Although centuries have passed, there is still a solemnness to these tombs that cannot quite be explained in words. Going slowly down the steps that separate our everyday life from this underworld that is almost two millennia old, you can’t help but feel engulfed by a world that is long-gone.

For more information on the catacombs, which form part of Heritage Malta’s St Paul’s Catacombs complex, and the Wignacourt Museum you can contact us on +356 2749 4905 or at info@wignacourtmuseum.com

Mattia and Gregorio Preti’s Return

It is a joyful day for art lovers in Malta as two of Wignacourt’s most important pieces have returned home after a short stay in Turin.

Mattia Preti’s St Publius (ca. 1668-1669) and Oriental Man Holding a Pipe and a Glass of Wine (c. 1635-1640) by Mattia’s brother, Gregorio Preti, have now been returned to the Wignacourt after five months in Turin, where they formed part of the dazzling Il Cavalier Calabrese Mattia Preti tra Caravaggio e Luca Giordano. The exhibition, curated by Vittorio Sgarbi and Keith Sciberras, was held between May and September of this year at La Venaria to honour the 400th anniversary of Mattia Preti’s birth.

The paintings, which are on loan from a private collector, has only recently been discovered and restored, and Il Cavalier Calabrese was their first exhibit outside of the Wignacourt. Both masterpieces were placed in the ‘Volti e Personaggi’ room, in which most of the artwork follows a typical format of a half-length figure depicted within a vertical canvas space.

Oriental Man by Gregorio Preti

Gregorio’s Oriental Man, rather than being an actual portrait, is a typecasting of the men found in the taverns of and around Rome back then, and a similar kind of figure is repeated in another work by Gregorio, Le Nozze di Cana (Rome, Palazzo Taverna di Montegiordano). The painting was created in a late-Caraveggesque manner, in which the chiaroscuro technique was used – the style uses light from the top left of the painting thus illuminating one side of the figure; contrasting the rest of the image.

St Publius by Mattia Preti

Mattia Preti’s depiction of St Publius, however, moves away from this technique, which had become quite popular at the time. Mattia used volto illuminato instead, which is a characteristic that he made use of during his first phase in Malta, to which St Publius dates back to. The same technique can be observed in his portrayal of saints at Sarria Church in Floriana.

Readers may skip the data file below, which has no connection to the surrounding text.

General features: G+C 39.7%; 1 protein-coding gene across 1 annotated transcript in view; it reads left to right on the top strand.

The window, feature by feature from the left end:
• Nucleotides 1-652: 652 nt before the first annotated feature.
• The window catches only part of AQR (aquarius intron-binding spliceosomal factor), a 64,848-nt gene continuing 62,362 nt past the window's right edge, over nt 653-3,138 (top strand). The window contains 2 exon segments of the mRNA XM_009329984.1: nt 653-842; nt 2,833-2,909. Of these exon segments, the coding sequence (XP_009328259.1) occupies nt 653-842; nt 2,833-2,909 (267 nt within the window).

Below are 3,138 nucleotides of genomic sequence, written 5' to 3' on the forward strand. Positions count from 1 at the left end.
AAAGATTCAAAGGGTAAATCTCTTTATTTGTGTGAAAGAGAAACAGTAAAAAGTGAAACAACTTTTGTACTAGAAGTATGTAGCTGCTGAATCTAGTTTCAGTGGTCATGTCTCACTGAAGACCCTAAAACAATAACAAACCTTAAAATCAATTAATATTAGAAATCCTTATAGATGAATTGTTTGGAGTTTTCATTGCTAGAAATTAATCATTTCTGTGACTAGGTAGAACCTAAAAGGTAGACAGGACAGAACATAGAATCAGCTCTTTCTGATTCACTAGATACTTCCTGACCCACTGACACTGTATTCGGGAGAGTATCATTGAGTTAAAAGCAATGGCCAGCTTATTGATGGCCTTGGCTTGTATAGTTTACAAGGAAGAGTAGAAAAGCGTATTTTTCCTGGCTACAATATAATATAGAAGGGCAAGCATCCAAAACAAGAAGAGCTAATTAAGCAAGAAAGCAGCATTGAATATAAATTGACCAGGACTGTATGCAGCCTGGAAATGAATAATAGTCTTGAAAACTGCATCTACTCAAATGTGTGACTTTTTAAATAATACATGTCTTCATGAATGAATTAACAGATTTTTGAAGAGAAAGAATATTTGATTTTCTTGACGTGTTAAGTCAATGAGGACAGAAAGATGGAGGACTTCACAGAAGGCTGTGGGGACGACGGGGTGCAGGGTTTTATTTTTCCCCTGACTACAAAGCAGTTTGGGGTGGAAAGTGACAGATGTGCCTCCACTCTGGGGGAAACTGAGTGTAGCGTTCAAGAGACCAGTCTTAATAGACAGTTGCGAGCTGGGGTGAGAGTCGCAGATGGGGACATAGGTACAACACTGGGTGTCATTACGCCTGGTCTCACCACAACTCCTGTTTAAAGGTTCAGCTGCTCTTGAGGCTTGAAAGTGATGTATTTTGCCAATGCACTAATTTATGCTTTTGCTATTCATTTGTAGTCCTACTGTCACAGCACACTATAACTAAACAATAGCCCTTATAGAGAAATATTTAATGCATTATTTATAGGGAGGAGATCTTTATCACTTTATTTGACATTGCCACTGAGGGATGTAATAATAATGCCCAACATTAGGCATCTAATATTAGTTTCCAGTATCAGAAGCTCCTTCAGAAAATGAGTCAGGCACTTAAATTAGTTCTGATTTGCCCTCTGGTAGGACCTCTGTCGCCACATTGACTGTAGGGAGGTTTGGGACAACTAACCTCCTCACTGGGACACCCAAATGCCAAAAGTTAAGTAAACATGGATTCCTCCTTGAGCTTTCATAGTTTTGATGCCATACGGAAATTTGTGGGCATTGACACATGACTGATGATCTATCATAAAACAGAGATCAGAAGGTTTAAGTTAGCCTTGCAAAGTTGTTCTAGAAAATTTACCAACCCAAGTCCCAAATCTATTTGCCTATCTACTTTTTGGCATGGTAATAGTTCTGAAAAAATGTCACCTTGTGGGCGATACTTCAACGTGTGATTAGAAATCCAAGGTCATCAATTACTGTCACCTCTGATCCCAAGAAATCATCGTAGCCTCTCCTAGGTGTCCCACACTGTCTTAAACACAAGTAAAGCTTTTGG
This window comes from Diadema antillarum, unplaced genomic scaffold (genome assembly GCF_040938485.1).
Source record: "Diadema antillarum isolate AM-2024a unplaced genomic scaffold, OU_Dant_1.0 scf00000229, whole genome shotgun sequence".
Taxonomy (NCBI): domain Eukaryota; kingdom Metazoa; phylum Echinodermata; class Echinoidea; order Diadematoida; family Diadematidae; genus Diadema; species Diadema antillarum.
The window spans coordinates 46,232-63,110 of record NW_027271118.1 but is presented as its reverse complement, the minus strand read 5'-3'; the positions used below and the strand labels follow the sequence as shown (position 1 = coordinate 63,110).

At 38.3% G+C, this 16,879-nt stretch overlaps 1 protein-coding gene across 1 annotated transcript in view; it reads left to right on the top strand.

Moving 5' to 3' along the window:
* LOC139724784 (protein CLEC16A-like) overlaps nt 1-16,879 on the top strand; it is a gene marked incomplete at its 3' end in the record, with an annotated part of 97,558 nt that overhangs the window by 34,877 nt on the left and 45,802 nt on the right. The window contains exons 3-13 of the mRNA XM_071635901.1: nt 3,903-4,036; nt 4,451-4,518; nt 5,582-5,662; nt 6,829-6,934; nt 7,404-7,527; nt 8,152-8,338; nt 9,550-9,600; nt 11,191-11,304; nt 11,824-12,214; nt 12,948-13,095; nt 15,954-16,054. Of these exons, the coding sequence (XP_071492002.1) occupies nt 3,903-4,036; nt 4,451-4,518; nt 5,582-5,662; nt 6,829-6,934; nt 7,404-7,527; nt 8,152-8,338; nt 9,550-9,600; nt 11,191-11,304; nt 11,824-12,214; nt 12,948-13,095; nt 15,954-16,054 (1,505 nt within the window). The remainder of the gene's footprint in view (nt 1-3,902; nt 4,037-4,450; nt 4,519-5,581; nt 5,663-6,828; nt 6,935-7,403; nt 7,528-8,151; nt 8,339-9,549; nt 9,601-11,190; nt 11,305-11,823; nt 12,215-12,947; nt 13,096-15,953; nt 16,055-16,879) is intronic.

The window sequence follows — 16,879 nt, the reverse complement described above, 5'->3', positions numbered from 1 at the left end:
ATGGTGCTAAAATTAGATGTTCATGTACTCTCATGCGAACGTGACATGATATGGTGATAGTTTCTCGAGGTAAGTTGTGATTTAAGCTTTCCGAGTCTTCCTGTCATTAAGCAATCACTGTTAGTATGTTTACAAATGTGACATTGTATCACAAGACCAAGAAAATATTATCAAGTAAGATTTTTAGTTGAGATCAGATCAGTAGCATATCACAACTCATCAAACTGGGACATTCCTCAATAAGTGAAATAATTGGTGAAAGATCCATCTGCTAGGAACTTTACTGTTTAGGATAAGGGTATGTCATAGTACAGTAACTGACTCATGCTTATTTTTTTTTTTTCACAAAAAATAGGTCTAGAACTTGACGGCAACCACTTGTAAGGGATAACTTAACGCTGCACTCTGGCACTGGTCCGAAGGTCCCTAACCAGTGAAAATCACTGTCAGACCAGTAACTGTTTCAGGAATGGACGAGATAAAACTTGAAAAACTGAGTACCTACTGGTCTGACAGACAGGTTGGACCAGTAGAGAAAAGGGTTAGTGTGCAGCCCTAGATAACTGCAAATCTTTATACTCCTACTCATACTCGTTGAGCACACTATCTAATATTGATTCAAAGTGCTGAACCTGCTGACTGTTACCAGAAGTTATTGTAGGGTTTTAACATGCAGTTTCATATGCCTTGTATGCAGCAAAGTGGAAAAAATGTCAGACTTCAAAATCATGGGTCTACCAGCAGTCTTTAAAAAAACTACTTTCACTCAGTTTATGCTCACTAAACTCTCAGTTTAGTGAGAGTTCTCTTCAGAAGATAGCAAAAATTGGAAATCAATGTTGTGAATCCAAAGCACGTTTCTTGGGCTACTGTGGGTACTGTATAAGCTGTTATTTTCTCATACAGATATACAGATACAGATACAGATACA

Nevertheless, his true genius can be seen in the brush strokes of the drapery and the application of pigment – which are also traits of his early work in Malta. The absence of symbols in the painting, however, has made it very difficult to identify the saint. But the likeness to a depiction of St Publius by Preti at the Church of St Publius adjoining the Wignacourt has led many to believe it is another representation of the saint.

Both artworks are now on display at the Wignacourt along with Mattia Preti’s other work at the museum.

For more information on the artworks or the museum you can contact us on +356 2749 4905 or at info@wignacourtmuseum.com

King Henry VIII’s Assertio Septem Sacramentorum

Before King Henry VIII of England separated the Church of England from the Roman Catholic Church, he was given the title of Fidei Defensor (Defender of the Faith) by Pope Leo X for writing Assertio Septem Sacramentorum, a copy of which is on display at the Wignacourt in Rabat, Malta.

The 16th century was a time plagued by religious warfare, and the repercussions and results of the conflicts that ensued can still be felt to this very day in every corner of the Western world. From Martin Luther, to the first translation of the Bible from Latin to German, to the dissolution of the Church of England from the Papacy, to the mass murder of Protestants that gave Mary I of England the nickname ‘Bloody Mary’, no artefacts recount the tale better than the books that were penned at the time.

One of these is Henry VIII’s Assertio Septem Sacramentorum (In Defence of the Seven Sacraments), a theological treatise that challenged Martin Luther’s attacks on the authority of the Pope and the Church’s use of indulgences to collect money from its believers. The disquisition was widely read and went through about 20 editions from 1521, when it was first published, to the end of the 16th century when the book went out of print.

Henry VIII

The copy now at the Wignacourt dates back to 1562, and was left to the museum by one of its most important benefactors: the notary Catania. This particular copy was produced in Paris, France and was probably reprinted during the run-up to the French Wars of Religion, when Protestants and Catholics battled for both their beliefs and their survival.

The book, like many other objects found in museums all over the world, gives humanity a testament of a turbulent past whose effect was titanic, and the hope that even the darkest of times fade from memory.